LillyBrooke welcomes new facility dog to the team
| April 18, 2023 1:00 AM
A new member of the LillyBrooke Family Justice Center has recently come on board who is sure to turn heads and steal hearts.
Kona is a 3-year-old Labrador retriever who joined the LillyBrooke team — which provides free services for victims of child abuse, sexual assault, human trafficking, elder abuse and domestic violence — in February in preparation for the organization’s beloved Ken’s impending retirement. Ken is 10 years old and while he still has lots of life left, his working days are coming to an end, LillyBrooke director Peggy Sherbon said.
Ken has been with the team for almost eight years and while he still loves doing his job, he’s beginning to slow down. Sherbon said she wanted to get a new facility dog before Ken’s retirement so there wouldn’t be any kind of lapse in the work they have to do.
Ken won’t be saying goodbye anytime soon, however. Sherbon said he loves working too much to stay home, so he will continue coming into the office as well as accompany Sherbon in forensic interviews. Kona will be taking over his responsibilities in the courtroom when his retirement date does come.
“Right now, we don’t have a set date for when Ken will retire, although it will probably be sometime soon,” Sherbon said.
Until then, Kona will continue to learn from Ken what is expected of her.
“It’s pretty funny,” Sherbon said. “I didn’t think this would be the case, but Kona really watches what Ken is doing and seems like she’s learning from following what he does.”
The facility dog’s job is to calm children who are stuck in legal processes, whether they’re being interviewed by one of the staff at LillyBrooke or testifying in court. Ken and Kona both underwent two and a half years of rigorous training before being placed with Sherbon.
“Ken really knows exactly what he’s supposed to do when we walk into the room,” she said. “I don’t have to tell him anything anymore. He’ll go find the person that needs him, rest his head in their lap for a while to calm them down, then he’ll curl right up, lay on their feet and take a nap.”
Sherbon said the calming effect the dogs have on almost everyone in the room is astounding and clear differences can be seen in people’s demeanors before and after the dogs come in.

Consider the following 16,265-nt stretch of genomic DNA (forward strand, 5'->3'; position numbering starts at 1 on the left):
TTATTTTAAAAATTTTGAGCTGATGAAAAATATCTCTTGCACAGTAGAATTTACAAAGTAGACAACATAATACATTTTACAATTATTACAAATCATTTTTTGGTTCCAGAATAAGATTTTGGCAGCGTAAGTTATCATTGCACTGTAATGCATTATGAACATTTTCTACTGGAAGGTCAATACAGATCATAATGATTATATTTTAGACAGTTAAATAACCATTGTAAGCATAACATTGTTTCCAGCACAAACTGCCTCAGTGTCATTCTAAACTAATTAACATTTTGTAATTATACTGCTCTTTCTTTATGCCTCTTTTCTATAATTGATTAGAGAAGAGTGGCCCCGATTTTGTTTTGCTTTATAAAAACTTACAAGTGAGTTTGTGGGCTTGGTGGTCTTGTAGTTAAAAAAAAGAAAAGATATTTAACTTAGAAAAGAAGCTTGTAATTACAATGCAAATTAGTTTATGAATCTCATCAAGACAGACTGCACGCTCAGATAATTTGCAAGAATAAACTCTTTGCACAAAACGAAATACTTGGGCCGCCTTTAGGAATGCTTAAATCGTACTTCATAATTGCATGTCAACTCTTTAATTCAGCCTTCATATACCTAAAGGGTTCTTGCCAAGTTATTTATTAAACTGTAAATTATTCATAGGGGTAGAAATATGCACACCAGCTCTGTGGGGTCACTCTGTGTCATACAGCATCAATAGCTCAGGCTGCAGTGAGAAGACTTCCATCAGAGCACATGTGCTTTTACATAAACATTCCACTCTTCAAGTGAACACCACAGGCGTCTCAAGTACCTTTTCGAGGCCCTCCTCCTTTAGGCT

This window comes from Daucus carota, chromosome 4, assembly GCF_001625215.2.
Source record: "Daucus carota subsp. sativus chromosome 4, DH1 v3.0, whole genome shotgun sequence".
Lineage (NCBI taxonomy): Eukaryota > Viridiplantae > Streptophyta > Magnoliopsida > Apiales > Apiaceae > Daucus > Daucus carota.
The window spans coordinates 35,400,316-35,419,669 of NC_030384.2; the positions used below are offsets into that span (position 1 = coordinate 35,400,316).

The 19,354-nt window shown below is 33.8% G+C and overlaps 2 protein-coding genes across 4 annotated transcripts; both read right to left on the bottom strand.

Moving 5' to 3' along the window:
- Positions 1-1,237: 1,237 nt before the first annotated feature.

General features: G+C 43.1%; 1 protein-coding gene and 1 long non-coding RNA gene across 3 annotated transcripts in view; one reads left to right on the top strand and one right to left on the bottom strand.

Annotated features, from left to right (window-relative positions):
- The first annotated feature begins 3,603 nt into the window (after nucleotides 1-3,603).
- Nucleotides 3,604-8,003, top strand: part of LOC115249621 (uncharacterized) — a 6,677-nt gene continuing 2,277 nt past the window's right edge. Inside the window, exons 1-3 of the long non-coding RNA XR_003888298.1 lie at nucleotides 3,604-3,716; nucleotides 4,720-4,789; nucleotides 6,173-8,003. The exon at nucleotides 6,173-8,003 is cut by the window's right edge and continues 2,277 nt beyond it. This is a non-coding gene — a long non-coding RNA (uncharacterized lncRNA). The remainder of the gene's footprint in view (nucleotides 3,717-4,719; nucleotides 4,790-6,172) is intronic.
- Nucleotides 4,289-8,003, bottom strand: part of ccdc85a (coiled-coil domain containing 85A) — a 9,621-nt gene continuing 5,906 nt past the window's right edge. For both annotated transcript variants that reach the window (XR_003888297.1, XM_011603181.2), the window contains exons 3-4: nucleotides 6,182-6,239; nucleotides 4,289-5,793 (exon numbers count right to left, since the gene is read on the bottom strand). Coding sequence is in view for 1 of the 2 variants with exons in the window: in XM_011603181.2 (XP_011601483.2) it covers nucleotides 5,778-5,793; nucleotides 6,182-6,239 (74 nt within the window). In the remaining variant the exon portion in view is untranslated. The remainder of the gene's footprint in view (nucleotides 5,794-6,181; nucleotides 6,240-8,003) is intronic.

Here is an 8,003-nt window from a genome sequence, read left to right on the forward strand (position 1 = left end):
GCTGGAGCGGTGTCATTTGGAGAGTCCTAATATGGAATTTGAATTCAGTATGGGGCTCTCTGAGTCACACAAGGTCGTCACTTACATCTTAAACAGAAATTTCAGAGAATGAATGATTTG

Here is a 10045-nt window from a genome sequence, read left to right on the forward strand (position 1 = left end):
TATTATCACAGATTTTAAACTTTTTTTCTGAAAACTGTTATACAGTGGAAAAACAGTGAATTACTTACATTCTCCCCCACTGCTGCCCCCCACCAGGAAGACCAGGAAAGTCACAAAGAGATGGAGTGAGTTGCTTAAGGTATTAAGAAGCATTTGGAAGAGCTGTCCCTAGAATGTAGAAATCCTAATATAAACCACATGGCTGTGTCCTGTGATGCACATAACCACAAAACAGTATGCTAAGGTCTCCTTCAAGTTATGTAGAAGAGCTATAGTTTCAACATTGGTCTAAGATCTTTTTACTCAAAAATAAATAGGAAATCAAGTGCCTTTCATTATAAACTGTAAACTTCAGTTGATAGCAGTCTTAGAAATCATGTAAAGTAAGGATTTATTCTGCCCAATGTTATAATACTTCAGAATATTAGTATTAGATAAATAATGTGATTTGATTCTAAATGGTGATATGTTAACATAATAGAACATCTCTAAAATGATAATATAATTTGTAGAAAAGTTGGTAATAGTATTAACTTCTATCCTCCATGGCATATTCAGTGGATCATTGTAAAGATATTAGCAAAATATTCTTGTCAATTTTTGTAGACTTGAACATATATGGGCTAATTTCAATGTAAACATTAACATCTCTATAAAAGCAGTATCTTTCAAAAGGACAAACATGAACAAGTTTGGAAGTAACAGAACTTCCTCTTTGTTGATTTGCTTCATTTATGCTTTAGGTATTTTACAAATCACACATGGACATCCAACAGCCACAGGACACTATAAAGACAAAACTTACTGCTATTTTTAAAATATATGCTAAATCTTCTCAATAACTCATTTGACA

“Studies have proven that when a dog is in the room and asleep, your blood pressure automatically lowers,” she said.
While there has definitely been a learning curve between Ken and Kona’s differences, Sherbon said she’s confident that Kona will do great in the courtroom.
“A lot is expected of these dogs,” she said. “They need to be able to know what they have to do. I should be able to set them up and walk away and not worry about how they’re going to act or what they’re going to do.”
Like Ken, Kona will be there to support anyone who needs it, no matter what side of the court case they’re on.
“This situation is hard for everyone involved no matter what side you’re on, especially as a kid,” Sherbon said. “If we can offer the dogs to anyone who needs them and can help make them feel even a little better, we’re going to do it. It’s not really about whose side you’re on.”
Kona has already completed a few forensic interviews at LillyBrooke and was supposed to make her debut in the courtroom this week. However, due to unforeseen circumstances, she will have to put off her maiden trial until a later date. Regardless, the pups will still be providing support to the alleged victims behind the scenes.
Kona and Ken will be at Mountain West Bank on Friday, April 28, to meet with the public and raise awareness for Child Abuse Awareness Month. The pups will be at the Sandpoint branch from 9 a.m. to 1 p.m. and the Ponderay branch from 1-5 p.m.